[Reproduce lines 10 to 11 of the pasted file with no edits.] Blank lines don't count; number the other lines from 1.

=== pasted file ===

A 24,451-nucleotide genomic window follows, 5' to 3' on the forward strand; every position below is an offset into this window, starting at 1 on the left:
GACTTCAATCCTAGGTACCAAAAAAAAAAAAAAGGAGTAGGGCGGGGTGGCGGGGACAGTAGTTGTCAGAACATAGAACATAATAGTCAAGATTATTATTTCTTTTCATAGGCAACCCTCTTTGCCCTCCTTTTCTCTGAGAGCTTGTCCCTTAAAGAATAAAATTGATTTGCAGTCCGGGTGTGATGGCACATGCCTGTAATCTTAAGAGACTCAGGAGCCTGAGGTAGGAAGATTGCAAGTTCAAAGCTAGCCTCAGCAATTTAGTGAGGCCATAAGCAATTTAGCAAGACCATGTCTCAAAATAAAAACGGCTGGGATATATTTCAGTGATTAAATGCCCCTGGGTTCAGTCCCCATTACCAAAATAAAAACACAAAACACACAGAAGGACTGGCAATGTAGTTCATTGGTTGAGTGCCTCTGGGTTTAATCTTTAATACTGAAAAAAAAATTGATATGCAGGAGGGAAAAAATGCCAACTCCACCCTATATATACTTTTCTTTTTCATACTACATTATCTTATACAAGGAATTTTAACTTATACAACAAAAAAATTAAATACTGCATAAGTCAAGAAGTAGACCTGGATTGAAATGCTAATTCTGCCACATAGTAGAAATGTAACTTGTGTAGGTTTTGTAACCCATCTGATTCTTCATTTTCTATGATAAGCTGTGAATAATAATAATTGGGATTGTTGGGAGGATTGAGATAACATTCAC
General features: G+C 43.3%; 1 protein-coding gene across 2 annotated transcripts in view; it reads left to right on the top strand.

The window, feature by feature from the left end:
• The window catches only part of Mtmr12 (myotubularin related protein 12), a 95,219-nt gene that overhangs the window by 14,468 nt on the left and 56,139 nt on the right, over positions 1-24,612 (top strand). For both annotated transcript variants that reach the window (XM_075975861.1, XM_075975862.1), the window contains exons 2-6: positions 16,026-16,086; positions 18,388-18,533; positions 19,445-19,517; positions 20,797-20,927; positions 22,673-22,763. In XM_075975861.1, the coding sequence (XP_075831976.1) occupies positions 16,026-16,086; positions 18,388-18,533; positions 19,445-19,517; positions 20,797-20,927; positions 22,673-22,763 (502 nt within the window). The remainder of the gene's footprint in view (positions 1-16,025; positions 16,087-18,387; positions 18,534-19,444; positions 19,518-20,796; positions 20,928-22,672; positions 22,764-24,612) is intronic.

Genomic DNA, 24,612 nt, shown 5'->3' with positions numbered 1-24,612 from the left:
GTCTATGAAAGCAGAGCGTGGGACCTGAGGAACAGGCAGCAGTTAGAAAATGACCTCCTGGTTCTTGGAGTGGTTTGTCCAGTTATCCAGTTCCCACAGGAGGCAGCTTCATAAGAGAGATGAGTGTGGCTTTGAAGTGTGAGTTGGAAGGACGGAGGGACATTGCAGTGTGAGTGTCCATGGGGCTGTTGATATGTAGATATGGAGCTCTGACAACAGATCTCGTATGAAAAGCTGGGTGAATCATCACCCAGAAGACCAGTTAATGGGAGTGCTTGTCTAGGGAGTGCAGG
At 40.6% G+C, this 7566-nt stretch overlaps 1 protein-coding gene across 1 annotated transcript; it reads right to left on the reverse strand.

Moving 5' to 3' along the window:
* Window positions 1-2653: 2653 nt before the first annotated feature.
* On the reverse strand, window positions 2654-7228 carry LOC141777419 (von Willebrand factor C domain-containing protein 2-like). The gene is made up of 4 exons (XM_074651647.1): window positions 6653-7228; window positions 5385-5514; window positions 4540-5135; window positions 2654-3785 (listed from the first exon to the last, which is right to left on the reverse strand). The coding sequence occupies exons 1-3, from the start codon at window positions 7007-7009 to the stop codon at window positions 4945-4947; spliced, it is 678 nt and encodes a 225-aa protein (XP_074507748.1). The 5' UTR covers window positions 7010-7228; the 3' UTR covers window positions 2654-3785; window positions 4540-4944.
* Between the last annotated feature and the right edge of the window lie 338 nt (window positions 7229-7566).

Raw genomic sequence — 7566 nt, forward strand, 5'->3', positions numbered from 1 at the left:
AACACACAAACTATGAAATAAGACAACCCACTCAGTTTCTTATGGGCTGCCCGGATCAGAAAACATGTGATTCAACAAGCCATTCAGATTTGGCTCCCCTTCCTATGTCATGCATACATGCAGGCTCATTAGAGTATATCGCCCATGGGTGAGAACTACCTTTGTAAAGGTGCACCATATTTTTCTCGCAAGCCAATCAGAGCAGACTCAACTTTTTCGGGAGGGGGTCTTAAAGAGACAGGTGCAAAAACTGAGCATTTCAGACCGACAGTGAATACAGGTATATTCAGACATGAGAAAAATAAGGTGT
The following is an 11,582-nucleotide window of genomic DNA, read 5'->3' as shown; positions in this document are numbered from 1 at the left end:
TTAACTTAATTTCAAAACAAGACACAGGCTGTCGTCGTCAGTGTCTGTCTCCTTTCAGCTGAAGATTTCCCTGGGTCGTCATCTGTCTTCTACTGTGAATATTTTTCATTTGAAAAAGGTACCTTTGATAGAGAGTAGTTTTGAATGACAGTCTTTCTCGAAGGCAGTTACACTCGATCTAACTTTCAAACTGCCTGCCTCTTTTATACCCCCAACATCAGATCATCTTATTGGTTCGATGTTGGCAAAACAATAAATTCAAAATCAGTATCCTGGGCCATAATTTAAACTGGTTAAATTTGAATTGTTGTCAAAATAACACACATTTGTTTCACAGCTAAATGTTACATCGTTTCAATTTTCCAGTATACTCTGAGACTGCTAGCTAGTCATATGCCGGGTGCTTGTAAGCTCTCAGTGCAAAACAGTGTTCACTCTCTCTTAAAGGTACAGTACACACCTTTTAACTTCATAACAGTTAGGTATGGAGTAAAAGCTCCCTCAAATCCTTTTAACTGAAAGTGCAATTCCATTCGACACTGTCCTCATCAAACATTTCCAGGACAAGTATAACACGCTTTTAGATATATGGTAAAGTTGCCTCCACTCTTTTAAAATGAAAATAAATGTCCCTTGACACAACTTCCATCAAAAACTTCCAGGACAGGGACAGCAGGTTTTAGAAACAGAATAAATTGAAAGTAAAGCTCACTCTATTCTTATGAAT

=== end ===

* Window positions 1-2653: 2653 nt before the first annotated feature.
* On the reverse strand, window positions 2654-7228 carry LOC141777419 (von Willebrand factor C domain-containing protein 2-like). The gene is made up of 4 exons (XM_074651647.1): window positions 6653-7228; window positions 5385-5514; window positions 4540-5135; window positions 2654-3785 (listed from the first exon to the last, which is right to left on the reverse strand). The coding sequence occupies exons 1-3, from the start codon at window positions 7007-7009 to the stop codon at window positions 4945-4947; spliced, it is 678 nt and encodes a 225-aa protein (XP_074507748.1). The 5' UTR covers window positions 7010-7228; the 3' UTR covers window positions 2654-3785; window positions 4540-4944.